The Columbus Clippers just wrapped up a successful 2019 season, going 81-59 over the regular season and winning the International League West by 15 games. In the postseason they beat the Gwinnett Stripers and Durham Bulls to win the International League Championship and their eleventh Governor’s Cup. The team also competed for the AAA National Championship Tuesday night, taking on the Pacific League Champion Sacramento River Cats, the San Francisco Giants’ AAA affiliate (when this article went to press, Columbus was losing 3-0 in the fifth inning).
The big takeaway from this season is that the Indians’ front office found success in its quest to replenish the upper levels of its farm system. We saw swifter movement of prospects through the farm system as a whole, giving Clippers’ fans a chance to watch real major league baseball prospects compete at Huntington Park in Columbus this summer. Due to the rash of injuries and ineffective veteran play to start the season, prospects such as Zach Plesac, Aaron Civale, and Oscar Mercado made only brief stops in Columbus before heading north on I-71 to join the Indians.
Bobby Bradley takes MVP honors for the 2019 Clippers. The powerful first baseman led the International League in home runs, hitting 33 dingers, 23 doubles, and collecting 74 RBI over 107 games. Bradley had a fifteen game stint with the Indians mid-season, where he hit his first major league home run. After returning to the Clippers he slumped a bit, but he still finished the season hitting .264/.344/.567. Bradley also played a more than respectable first base, finishing the season with a .988 fielding percentage, committing nine errors over 98 games.
The one glaring issue in Bradley’s game remains his strikeouts. He whiffed 153 times in 402 at-bats this season, compared to only 46 walks. Such is the life of a slugger like Bradley, and the runs he produced with his big bat this season helped propel the Clippers to a successful season and playoff run. For his fine performance Bradley was named an International League Postseason All-Star, an award selected by managers, coaches, media, and clubs representatives.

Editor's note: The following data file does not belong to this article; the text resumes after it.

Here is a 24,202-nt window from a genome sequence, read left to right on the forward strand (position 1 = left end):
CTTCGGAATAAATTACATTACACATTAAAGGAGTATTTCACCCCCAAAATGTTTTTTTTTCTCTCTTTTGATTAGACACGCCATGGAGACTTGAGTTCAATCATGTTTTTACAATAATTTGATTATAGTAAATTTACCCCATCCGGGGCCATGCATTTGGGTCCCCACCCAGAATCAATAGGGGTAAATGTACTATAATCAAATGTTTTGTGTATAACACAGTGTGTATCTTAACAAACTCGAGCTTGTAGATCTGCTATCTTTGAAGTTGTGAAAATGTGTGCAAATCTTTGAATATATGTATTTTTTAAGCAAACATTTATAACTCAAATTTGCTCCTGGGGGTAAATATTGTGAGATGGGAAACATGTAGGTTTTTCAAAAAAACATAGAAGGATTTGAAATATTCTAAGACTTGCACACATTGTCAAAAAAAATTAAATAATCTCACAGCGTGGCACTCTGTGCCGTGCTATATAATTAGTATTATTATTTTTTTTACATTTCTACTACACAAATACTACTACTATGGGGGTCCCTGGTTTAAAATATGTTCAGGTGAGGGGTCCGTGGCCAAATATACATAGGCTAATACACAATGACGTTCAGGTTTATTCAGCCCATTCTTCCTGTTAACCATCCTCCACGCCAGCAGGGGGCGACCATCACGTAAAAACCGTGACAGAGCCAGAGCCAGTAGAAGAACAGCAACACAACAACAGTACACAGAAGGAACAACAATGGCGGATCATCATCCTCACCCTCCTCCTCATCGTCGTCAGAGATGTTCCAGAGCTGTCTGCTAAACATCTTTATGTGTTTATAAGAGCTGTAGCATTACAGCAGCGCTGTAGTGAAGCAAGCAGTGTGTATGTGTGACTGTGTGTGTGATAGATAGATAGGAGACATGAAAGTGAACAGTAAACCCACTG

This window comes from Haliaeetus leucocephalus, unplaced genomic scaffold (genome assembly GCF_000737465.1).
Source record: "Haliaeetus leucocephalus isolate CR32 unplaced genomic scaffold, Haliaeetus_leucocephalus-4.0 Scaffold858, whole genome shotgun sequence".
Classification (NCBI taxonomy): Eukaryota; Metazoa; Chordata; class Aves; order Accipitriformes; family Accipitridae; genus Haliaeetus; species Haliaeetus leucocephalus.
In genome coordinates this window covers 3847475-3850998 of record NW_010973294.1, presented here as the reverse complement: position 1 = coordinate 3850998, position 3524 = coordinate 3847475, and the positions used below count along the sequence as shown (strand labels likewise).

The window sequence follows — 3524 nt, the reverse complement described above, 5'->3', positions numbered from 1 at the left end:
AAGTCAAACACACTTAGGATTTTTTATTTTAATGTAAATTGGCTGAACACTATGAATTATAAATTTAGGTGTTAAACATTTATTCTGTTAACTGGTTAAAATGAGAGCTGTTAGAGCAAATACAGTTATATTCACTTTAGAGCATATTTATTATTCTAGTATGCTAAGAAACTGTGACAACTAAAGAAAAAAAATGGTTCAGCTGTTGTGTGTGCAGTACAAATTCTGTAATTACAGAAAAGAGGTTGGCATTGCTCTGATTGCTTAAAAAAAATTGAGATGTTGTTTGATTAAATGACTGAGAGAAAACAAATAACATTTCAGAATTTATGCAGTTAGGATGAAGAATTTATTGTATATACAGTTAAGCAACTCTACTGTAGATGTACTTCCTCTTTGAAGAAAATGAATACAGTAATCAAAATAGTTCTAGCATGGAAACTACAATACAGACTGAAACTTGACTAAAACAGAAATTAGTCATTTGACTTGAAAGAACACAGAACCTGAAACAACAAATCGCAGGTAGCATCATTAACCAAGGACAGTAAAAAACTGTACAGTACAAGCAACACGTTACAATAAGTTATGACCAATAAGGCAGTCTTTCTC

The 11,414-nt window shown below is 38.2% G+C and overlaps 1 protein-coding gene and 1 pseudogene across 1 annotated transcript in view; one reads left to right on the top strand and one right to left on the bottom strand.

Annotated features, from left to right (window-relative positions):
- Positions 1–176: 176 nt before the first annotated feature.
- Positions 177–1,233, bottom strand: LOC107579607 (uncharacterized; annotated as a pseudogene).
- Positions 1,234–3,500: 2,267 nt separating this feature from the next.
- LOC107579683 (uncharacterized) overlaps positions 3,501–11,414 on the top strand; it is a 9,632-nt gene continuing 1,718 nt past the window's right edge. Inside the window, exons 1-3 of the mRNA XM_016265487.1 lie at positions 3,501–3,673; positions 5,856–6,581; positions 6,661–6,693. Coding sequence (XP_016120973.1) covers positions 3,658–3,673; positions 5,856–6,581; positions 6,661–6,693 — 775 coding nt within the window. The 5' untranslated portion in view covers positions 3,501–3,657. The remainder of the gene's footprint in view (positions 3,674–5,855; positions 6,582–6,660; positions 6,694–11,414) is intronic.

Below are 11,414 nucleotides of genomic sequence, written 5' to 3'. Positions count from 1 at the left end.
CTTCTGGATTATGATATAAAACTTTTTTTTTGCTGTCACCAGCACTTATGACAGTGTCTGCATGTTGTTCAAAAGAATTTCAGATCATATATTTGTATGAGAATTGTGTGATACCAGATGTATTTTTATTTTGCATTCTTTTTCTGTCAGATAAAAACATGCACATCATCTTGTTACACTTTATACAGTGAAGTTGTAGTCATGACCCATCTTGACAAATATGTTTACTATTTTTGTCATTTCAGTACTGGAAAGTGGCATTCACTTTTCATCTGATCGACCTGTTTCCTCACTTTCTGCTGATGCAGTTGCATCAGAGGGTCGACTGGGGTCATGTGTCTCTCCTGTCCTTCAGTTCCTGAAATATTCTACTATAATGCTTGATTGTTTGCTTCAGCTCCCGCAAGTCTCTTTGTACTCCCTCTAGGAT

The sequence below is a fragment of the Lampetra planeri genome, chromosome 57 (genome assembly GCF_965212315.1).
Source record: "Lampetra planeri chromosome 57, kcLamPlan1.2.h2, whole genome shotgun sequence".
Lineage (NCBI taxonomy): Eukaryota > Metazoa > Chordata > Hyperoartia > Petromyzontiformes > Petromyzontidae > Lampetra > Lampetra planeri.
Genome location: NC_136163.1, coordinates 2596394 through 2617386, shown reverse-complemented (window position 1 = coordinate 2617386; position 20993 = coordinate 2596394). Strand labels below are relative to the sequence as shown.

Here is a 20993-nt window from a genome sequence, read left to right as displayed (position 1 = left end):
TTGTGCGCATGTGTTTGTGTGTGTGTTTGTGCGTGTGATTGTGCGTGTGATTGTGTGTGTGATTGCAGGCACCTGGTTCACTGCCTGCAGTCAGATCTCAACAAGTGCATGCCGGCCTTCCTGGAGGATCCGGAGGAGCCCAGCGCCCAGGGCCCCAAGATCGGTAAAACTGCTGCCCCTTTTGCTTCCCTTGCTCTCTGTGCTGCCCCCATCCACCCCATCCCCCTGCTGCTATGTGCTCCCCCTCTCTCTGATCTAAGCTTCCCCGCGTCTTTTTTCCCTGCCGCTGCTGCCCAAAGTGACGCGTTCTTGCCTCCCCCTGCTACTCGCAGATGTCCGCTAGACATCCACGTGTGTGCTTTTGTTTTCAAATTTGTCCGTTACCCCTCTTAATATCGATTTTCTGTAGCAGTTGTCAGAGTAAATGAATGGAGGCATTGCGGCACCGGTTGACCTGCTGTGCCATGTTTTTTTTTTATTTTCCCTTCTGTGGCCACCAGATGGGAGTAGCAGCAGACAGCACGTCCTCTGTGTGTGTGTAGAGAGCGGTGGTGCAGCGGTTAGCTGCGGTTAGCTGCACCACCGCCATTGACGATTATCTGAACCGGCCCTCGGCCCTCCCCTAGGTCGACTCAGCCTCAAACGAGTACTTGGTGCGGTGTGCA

Catcher Eric Haase was also named a Postseason All-Star. Haase nearly matched Bradley’s home run totals, hitting 28 dingers of his own while throwing out 42% of would-be base stealers. While Haase put together another fine season for the Clippers, the MVP runner-up was right fielder Daniel Johnson. Johnson, after coming over from Washington’s organization in the Yan Gomes trade last offseason, put together a stellar season for the Clippers. After starting the season a bit slow offensively with the AA Akron RubberDucks, Johnson came on quick once promoted to the Clippers. In 84 AAA games, Johnson hit .306/.371/.496, while hitting nine home runs, 27 doubles, and plating 44 RBI. Johnson added six stolen bases for the Clippers, and played an outstanding right field throughout the season. Although Johnson also logged time in center and left, his strong arm projects best to right field. If the Indians give him a fair chance next season, he has a real shot of being the major league club’s everyday right fielder in 2020.